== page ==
★ Taking an Apple Approach to IAM Implementations

This post can also be found here on the Identropy Blog.

Ah, the religious wars: vi vs Emacs (vi!), Republican vs. Democrat (Neither), Mac vs. PC (Mac!)…

Mac vs. PC. We all know the talking points:

  1. Macs are pretty, PCs are not.
  2. PCs can be configured a billion ways, to use a Mac you must do it the way Apple thinks you should.
  3. Macs are easy, PCs can be difficult
  4. Did I mention Macs are pretty?

You may not agree with these assessments, but they’re popular opinions. You might ask why I would be blogging about them in a blog where I typically stick to consulting and Identity Management.

The fact is, we generally take a PC approach to IAM implementations: Here is the product, and these are the 5 million different switches we can flip to customize it for your organization. We have our best practices (default configuration), but ultimately we’re going to customize it the way you want it to be, whether it’s good for you or not. We want to be everything in IAM to everybody who will pay for IAM.

Is this the right approach? I don’t think it is. Why don’t we take a look at how Apple does things?
I recently read an article from Pragmatic Marketing, a journal my wife used to read as a product manager. They go through some of the reasons why Apple is worth billions of dollars and you aren’t.

A few of them stuck out at me:

You need to know your customer and your market.

The point is not to go ask your customers what they want. If you ask that question in the formative stages, then you’re doing it wrong. The point is to go immerse yourself in their environment and ask lots of “why” questions until you have thoroughly explored the ins and outs of their decision making, needs, wants, and problems. At that point, you should be able to break their needs and the opportunities down into a few simple statements of truth.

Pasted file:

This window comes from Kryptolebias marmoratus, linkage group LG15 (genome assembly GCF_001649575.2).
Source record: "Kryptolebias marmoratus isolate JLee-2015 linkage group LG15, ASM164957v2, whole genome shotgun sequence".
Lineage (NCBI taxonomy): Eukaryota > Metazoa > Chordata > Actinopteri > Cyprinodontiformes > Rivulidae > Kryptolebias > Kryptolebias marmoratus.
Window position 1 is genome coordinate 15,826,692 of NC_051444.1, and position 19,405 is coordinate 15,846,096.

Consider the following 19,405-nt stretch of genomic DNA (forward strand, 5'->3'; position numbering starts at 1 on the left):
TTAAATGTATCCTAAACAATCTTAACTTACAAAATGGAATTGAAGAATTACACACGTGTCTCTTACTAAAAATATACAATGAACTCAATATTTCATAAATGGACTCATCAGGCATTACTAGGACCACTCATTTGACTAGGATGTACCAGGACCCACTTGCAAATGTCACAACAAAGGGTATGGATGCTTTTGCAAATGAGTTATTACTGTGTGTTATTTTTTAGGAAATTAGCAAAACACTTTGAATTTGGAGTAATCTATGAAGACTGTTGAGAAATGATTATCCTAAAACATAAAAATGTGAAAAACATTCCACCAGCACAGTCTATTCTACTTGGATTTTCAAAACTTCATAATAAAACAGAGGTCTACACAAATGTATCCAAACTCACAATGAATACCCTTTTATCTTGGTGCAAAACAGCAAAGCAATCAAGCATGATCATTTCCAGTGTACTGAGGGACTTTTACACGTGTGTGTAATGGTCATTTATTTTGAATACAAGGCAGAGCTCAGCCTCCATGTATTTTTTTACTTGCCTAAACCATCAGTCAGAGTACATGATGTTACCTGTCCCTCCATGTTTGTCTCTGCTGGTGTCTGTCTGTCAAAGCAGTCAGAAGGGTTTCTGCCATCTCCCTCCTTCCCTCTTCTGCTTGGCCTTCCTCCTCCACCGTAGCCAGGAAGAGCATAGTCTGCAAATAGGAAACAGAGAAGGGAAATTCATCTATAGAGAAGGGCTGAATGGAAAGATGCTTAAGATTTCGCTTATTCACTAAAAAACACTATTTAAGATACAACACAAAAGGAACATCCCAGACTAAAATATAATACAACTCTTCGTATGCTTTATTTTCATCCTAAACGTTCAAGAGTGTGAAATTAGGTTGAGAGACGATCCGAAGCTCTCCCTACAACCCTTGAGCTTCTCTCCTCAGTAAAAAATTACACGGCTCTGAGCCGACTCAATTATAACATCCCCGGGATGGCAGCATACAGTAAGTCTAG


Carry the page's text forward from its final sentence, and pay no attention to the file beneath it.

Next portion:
This is terrific advice. People do not typically know what they want, they only think they do. Invest the time in figuring out what the end goal is, then you can propose the right solution to the problem.

Pony meetings.

These meetings are scheduled every two weeks with the internal clients to educate the decision-makers on the design directions being explored and influence their perception of what the final product should be.

Keep leadership involved, and keep them on your side. Present them with an elegant solution that meets the needs of the organization. As long as they are on board with your solution, you can better drive the project.

Apple focuses on a select group of products.

Apple acts like a small boutique and develops beautiful, artistic products in a manner that makes it very difficult to scale up to broad and extensive product lines.

Dont try to solve every problem. Dont try to work in every vertical. Stick to what you’re good at, and be the best at it. This will actually make future engagements easier as you’ll have some street cred.


Ultimately, if you pay attention to detail and listen for what the customer really wants, not what they think they want, you should be successful. Just don’t be afraid to tell the customer “no” and explain why they need to change course a bit. The end result will be a successful implementation and a happy customer.

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